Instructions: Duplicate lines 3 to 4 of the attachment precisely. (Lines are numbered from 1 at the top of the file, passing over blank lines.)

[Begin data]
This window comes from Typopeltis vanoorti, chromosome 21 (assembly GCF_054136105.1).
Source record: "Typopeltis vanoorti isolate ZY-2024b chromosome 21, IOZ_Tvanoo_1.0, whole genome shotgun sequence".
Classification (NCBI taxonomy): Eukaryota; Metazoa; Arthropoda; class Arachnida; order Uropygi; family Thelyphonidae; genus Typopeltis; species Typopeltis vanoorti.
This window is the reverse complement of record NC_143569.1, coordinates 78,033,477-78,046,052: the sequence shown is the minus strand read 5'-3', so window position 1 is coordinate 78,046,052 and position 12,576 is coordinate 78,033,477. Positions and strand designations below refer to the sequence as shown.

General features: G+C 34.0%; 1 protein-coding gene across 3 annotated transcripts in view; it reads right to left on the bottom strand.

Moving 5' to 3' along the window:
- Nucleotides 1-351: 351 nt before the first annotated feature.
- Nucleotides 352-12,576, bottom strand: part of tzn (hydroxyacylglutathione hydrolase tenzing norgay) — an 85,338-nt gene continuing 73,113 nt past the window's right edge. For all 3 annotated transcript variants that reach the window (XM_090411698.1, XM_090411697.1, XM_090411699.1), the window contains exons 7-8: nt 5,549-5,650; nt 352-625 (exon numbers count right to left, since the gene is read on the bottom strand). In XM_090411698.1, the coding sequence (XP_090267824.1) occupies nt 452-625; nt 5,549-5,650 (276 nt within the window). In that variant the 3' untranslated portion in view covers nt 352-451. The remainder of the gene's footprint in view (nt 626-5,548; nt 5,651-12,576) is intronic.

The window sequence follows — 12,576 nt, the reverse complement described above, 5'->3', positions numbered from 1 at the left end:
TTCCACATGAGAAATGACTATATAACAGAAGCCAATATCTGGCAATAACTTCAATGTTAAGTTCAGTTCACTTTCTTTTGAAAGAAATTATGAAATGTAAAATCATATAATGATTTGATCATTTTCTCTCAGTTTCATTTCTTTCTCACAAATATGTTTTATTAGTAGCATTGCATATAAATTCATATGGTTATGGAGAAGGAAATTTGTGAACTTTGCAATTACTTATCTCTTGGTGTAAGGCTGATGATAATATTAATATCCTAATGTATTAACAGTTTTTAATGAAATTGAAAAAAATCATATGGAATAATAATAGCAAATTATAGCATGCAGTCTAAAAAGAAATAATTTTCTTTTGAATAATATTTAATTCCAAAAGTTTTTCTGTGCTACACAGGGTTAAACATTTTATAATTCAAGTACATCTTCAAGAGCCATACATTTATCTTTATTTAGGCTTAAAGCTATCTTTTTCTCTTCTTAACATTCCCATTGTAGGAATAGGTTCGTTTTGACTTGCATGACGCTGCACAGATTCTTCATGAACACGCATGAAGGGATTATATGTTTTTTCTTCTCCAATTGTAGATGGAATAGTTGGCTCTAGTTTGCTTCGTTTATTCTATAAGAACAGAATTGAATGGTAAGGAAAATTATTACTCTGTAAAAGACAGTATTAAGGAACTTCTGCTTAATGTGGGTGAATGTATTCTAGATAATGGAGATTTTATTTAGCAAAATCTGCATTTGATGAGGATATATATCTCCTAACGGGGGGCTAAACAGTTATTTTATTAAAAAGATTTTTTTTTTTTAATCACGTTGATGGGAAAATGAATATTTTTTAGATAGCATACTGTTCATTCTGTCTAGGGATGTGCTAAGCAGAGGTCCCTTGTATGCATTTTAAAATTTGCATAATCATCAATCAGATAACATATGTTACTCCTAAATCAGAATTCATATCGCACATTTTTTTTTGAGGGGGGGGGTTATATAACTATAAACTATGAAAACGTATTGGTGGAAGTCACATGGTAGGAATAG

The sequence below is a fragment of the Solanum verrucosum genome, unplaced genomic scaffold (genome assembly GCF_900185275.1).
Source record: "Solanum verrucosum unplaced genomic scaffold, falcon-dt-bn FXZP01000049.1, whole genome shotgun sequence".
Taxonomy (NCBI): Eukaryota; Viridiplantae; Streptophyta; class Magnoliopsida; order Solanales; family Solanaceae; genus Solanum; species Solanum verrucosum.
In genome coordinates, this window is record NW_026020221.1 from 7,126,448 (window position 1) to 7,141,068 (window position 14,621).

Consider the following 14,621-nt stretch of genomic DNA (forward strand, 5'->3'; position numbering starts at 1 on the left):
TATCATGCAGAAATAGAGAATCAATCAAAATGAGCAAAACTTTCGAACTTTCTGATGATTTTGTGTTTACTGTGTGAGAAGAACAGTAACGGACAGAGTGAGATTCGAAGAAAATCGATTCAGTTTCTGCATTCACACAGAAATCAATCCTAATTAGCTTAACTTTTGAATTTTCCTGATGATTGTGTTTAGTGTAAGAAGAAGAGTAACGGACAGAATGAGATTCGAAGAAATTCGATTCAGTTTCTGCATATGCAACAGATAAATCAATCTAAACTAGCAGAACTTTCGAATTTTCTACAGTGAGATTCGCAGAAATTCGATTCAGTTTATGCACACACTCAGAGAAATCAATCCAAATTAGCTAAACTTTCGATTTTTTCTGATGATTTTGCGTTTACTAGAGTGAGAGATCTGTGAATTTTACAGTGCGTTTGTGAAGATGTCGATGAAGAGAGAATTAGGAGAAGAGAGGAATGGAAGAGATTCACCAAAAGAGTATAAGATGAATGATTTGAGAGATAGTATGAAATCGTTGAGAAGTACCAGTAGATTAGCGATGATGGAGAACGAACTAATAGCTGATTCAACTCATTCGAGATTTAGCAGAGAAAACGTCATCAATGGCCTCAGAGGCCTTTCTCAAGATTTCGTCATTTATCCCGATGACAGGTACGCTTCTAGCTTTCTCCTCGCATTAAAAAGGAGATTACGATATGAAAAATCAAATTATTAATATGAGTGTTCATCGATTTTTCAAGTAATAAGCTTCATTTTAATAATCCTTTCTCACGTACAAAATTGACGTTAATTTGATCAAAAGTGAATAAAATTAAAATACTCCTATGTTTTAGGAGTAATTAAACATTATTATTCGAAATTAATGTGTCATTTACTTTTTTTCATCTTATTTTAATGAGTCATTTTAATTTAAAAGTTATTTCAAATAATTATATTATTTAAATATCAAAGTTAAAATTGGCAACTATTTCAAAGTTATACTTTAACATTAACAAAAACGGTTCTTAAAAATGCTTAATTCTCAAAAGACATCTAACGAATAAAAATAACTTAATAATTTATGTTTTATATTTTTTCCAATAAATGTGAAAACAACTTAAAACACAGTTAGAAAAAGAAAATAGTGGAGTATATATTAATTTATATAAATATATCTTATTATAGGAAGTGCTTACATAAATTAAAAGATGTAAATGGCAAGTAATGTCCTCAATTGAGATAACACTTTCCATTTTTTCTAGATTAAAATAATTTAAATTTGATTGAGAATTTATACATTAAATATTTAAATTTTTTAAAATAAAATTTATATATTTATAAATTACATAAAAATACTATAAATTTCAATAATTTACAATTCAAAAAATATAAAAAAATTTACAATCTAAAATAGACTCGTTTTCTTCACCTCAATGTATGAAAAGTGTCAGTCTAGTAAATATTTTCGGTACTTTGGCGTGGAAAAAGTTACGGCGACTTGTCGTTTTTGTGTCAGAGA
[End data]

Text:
Classification (NCBI taxonomy): Eukaryota; Metazoa; Arthropoda; class Arachnida; order Uropygi; family Thelyphonidae; genus Typopeltis; species Typopeltis vanoorti.
This window is the reverse complement of record NC_143569.1, coordinates 78,033,477-78,046,052: the sequence shown is the minus strand read 5'-3', so window position 1 is coordinate 78,046,052 and position 12,576 is coordinate 78,033,477. Positions and strand designations below refer to the sequence as shown.